After a decade of trolling prohibitionists for a living, I’ve come to recognize some of their most common arguments. Through the clever misuse of statistics and weasel words, they’ve mastered the arts of fear, obfuscation and doubt better than a middle school Sean Spicer delivering an oral report on a book he didn’t read.
They’ve been quite successful at the propaganda game. Yes, we’ve rolled up (sorry) a few adult marijuana legalization victories over the past five years and cemented this nation’s support for medical uses of cannabis.
But they’ve managed to keep cannabis prohibited with the same ferocity as heroin, nationally and in forty[*] states, for eighty years this October. Even industrial hemp, a crop harvested by our forefathers’ enslaved African workforce centuries ago, is treated under the law like a deadly narcotic.
Marijuana reform is kind of like the Chicago Cubs. We’re pretty good these past few years, but there were a whole lot of losing seasons before that. And we go really well with a deep dish pizza.
Since Keith Stroup first formed NORML and put pressure on states to decriminalize marijuana in the wake of the Shafer Commission report’s recommendation in 1972, we could attack the prohibition of marijuana as the failed policy it so obviously is. Our opponents had nothing to attack but the uncertainty of what marijuana legalization might bring. We could fight them with arrest statistics, criminal justice costs, patients suffering and the best rock’n’roll ever recorded. All they could fight back with were imaginary scares about the gateway theory, stoned drivers, what about the children and disco fever.
Now, however, with legalization in its infancy, for the first time our prohibitionist opponents get to play some offense. They have results from state legalization programs they can attack. And with Attorney General and Slingblade Hobbit Jeff Sessions just a-hankerin’ to Make America Great Again by transporting us back to the Nancy Reagan “Just Say No” 1980s, they’re going to push these critiques of legalization hard.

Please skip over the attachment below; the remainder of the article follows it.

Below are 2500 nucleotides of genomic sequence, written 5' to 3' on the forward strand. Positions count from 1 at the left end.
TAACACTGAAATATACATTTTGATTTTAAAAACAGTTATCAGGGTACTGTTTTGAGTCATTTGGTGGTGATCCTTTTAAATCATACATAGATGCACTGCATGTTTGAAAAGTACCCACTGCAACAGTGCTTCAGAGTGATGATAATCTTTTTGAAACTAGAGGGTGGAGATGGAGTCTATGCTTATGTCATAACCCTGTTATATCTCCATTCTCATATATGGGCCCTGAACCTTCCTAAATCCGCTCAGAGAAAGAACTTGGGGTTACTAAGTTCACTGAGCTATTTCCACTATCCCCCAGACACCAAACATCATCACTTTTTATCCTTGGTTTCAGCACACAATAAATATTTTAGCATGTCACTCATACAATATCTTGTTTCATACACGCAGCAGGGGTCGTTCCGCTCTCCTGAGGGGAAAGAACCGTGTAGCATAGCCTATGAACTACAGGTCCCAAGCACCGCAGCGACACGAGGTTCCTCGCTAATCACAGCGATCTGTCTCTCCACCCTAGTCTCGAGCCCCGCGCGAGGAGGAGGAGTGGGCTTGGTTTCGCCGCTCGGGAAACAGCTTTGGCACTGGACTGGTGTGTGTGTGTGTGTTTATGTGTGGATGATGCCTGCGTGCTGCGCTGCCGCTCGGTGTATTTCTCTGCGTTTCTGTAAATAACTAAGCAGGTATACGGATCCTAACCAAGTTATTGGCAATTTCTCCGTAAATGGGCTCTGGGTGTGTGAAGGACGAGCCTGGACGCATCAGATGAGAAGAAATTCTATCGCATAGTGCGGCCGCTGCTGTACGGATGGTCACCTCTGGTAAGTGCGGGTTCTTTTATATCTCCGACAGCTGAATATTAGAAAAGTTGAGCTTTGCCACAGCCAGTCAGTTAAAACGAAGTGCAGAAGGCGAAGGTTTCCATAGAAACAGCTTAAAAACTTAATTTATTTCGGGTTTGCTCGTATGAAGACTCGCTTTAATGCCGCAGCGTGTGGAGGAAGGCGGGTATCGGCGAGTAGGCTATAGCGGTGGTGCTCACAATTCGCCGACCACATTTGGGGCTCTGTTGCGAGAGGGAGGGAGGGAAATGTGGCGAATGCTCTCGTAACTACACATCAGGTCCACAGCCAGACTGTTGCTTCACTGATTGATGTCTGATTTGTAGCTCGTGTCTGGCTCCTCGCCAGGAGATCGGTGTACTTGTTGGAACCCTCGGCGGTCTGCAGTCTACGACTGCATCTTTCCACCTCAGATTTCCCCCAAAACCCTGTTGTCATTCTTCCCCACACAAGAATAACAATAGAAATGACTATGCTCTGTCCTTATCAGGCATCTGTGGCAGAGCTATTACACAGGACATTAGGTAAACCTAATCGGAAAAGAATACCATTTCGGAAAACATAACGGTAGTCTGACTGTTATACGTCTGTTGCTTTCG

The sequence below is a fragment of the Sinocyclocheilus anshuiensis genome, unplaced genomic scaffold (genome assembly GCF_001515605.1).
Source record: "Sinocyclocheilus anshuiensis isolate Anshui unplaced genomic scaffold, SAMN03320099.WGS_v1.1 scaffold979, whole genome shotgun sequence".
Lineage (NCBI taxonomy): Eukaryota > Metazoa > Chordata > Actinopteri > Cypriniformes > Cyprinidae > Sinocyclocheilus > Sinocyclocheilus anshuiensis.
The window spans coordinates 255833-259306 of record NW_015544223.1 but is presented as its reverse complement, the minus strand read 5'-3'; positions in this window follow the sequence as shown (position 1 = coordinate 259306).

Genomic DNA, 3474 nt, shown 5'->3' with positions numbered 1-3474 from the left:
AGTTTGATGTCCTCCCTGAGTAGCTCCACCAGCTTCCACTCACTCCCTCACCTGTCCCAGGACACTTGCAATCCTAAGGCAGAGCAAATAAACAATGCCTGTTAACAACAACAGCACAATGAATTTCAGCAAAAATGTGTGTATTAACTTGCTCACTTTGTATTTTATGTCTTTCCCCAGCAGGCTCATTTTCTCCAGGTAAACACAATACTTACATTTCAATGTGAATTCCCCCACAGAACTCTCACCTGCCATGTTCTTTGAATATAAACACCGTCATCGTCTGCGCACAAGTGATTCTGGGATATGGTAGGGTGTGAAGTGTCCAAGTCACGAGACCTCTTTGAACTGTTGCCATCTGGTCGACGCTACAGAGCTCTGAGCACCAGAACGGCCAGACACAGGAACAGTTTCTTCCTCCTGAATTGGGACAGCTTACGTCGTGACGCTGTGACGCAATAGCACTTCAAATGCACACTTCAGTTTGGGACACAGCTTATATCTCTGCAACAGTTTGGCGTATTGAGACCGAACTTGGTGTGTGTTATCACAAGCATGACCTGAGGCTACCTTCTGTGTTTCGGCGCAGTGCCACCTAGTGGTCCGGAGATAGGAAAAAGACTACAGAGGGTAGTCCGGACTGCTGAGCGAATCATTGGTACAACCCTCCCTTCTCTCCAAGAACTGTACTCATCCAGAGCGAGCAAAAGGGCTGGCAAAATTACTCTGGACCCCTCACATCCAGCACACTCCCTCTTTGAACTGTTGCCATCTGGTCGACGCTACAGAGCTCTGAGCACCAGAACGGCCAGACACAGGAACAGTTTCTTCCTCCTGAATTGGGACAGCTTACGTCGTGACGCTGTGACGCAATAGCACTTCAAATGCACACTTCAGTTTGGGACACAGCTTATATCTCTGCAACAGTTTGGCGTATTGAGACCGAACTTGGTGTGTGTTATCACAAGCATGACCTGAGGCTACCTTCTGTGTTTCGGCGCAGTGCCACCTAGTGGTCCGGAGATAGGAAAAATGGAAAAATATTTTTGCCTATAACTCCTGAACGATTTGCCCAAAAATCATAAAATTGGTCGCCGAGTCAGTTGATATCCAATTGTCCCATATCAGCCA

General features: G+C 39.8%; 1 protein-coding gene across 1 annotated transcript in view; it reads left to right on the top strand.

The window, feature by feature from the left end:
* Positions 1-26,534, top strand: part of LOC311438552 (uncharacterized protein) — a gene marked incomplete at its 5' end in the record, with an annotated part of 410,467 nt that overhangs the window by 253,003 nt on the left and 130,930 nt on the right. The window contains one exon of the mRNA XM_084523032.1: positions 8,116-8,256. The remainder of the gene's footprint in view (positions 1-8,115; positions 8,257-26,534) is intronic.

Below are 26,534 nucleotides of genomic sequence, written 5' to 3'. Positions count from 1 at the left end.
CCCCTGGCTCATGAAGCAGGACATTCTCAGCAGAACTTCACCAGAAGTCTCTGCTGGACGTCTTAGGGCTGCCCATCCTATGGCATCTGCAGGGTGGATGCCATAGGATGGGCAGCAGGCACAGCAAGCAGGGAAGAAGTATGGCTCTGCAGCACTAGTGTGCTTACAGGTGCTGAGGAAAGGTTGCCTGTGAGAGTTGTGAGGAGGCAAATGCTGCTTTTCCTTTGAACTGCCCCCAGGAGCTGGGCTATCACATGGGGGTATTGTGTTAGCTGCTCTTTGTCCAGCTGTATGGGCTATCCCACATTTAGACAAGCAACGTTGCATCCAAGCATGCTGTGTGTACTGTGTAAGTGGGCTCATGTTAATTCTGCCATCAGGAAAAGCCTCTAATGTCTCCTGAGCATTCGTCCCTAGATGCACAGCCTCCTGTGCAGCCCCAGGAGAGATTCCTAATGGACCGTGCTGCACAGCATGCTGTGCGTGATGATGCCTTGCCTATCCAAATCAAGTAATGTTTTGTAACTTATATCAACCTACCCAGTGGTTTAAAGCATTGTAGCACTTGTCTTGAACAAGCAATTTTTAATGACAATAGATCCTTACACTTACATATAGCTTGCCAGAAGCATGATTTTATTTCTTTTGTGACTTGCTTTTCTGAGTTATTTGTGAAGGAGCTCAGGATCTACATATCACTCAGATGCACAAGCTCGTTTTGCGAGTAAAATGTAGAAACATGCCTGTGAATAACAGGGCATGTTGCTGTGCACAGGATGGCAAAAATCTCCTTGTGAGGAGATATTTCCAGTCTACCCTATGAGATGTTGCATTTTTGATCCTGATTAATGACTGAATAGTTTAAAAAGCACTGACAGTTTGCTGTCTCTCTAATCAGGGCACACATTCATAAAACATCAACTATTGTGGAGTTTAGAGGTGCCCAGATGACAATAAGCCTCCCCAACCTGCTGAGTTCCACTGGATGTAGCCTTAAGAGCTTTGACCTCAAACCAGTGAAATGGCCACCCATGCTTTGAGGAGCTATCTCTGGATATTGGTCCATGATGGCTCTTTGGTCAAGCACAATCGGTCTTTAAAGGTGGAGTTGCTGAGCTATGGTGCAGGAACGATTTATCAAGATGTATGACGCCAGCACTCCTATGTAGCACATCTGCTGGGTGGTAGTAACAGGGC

How we respond could shape whether legalization unfolds quickly and thoroughly across the nation in a way that benefits everyone, like smartphones, or whether it gets as full of junk, over-taxed and hyper-regulated as cable TV.
In our hectic media landscape, I counsel activists to heed a six-second soundbite rule.
If you get a chance to be interviewed on TV, the best you can hope for is them using about six seconds of whatever it is you are telling them. So, don’t belabor the point; find a way to say what you want with impact in just six seconds.
Twitter is a great resource for practicing this, because its limit of 140 characters forces you to compose your responses in those short effective bursts.
One benefit the prohibitionists get is the default frame that Drugs ‘R’ Bad, Mmmkay? So, when a statistic about marijuana goes up, they can just point at it and grunt, “After legalization, this went up, bad!”
For instance, prohibitionist group and rejected title for a sitcom about an android boy Project SAM offered a tweet today about Washington State’s poison control stats that stated, “Since WA legalized marijuana in 2012, they’ve seen a 90% uptick in pot-related calls to state poison control centers.”